Nail Psoriasis: Psoriasis is not just a skin disease

Many people think that psoriasis only affects the skin, but this is not the case!  Today we will cover nail psoriasis.  Psoriasis commonly occurs on the nails.  In fact, a psoriasis patient may have findings on the nail and no where else.

How does psoriasis affect the nail?  Psoriasis affects the part of the finger that makes the nail, and as a result, the nail can look different when it grows out.

Can psoriasis affect both the fingernails and toenails? Yes, it can affect both fingernails and toenails.

What does psoriasis on the nail look like?  Nail psoriasis can present with several findings including:

– Pits. These are little small dents on the nail surface

– Oil spots. These are yellowish spots that look oily

– Lifting of the nail. This is called onycholysis

– Rough and/or thickened nails

– Ridging of nails

– Brittle nails

– Debris under the nails

– White dots

While the above list can help with the diagnosis of nail psoriasis, many other conditions can affect the nails and look similar.  Additionally, nail psoriasis can also be a harbinger of joint involvement so don’t leave the diagnosis to yourself!

Axillary Granular Parakeratosis: A Rash of the Armpits

Certain rashes like to occur in the armpit.  For instance, you can get a yeast, bacterial (e.g. erythrasma caused by Corynebacteria), or fungal infection in the armpit, or an irritant or allergic reaction to a product (e.g. deodorant or antiperspirant).  Other types of skin diseases can also occur in the armpit area, e.g. psoriasis, hidradenitis suppurativa, etc.  A less common rash in the armpit is called axillary granular parakeratosis.

Axillary granular parakeratosis can present as reddish to brownish bumps or plaques.  While the term axillary refers to the armpit location, granular parakeratosis can occur elsewhere including the groin area and under the breasts.  It’s most common in middle-aged women, but can be seen in men as well.  Some people think that this is a reaction to deodorant or antiperspirant use as discontinuation of these products have helped in some cases.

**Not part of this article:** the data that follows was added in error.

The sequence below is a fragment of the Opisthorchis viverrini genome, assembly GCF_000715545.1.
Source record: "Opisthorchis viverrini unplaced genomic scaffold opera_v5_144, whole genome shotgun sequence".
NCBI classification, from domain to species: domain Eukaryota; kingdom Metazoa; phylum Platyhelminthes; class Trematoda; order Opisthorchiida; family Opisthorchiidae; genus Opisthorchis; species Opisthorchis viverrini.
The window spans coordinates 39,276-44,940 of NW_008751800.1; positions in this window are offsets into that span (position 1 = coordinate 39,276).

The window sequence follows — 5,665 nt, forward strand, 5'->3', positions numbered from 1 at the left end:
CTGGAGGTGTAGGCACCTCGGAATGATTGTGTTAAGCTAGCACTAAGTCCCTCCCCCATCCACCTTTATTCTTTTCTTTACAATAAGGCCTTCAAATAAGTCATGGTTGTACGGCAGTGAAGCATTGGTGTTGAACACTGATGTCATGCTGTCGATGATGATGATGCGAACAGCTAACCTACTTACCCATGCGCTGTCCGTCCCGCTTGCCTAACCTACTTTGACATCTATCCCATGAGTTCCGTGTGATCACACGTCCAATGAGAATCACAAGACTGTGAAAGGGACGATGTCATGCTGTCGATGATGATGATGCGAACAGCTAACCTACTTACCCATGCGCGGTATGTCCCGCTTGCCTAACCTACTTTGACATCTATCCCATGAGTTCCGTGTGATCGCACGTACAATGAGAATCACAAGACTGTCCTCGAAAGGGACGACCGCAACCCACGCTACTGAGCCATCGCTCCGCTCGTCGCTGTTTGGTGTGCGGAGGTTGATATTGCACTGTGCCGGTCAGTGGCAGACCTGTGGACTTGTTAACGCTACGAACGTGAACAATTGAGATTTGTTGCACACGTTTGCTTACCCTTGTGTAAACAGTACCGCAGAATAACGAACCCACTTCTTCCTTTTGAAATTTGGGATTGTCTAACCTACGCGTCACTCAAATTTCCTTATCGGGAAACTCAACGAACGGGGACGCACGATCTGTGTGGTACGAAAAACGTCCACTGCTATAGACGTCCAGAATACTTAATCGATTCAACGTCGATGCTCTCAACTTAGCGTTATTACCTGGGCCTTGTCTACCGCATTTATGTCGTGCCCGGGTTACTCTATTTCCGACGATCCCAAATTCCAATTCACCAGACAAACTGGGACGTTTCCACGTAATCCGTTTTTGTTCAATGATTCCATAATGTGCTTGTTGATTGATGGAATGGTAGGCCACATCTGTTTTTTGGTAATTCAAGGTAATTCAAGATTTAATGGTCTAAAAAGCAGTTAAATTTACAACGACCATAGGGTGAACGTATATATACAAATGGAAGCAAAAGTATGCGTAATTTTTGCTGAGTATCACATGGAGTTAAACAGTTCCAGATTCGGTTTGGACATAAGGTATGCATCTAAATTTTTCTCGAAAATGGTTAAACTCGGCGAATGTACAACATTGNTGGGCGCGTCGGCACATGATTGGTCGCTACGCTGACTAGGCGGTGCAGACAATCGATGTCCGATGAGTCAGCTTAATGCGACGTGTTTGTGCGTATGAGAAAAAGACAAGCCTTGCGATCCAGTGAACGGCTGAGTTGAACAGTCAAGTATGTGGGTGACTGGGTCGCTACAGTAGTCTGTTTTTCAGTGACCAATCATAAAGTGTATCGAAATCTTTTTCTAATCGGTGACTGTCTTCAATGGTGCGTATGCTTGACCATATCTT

Your doctor can help you diagnose the various types of armpit rashes.  Several in-office tests are available to determine what your rash could be.

Slammed your finger in the car door?

Closing the door on your finger can lead to a subungual hematoma (aka a collection of blood underneath your nail).
Closing the door on your finger can lead to a subungual hematoma (aka a collection of blood underneath your nail).

Last night I received a frantic text from a friend.  Turns out that the tip of her finger got caught in the car door leaving her fingernail with a crescent shaped purple mark under her index fingernail.  In addition to a bruiser and pain, she had some very valid questions for concern — especially since her wedding is just over 2 weeks away!!

How long will the purple mark/bruise last? First of all, bruises are made when our red blood cells leak out of our vessels.  As these red blood cells break down, they cause the red to purple to yellowish discoloration.  Bruises on the body usually disappear by 1-2 weeks time but the problem with a bruise underneath the nail is that some of the blood leaks out and gets caught under the nail.  The fancy medical term we use for this is subungual hematoma.  It’s a waiting game for the trapped blood to grow out with the nail.  Fingernails grow at about a couple millimeters a month.  So, be patient!

Will my nail lift off or fall off?  If the bruise is pretty small, as was the case with my friend, the nail will likely stay in place.  However, if a large area is involved, you may lose your nail. Think of it this way, the blood has created a barrier between your nail and the skin of your finger  underneath.

Depending on where and how much trauma occurs on the finger, it can lead to a broken bone in the finger (in which case, you’d need an xray to figure that out).   Also, if there’s a really large bruise or collection under the nail which causes a lot of pain, your doctor can drain it for you for your comfort.  So, if you have any concerns, you may need to go see urgent care, the emergency department or your primary physician.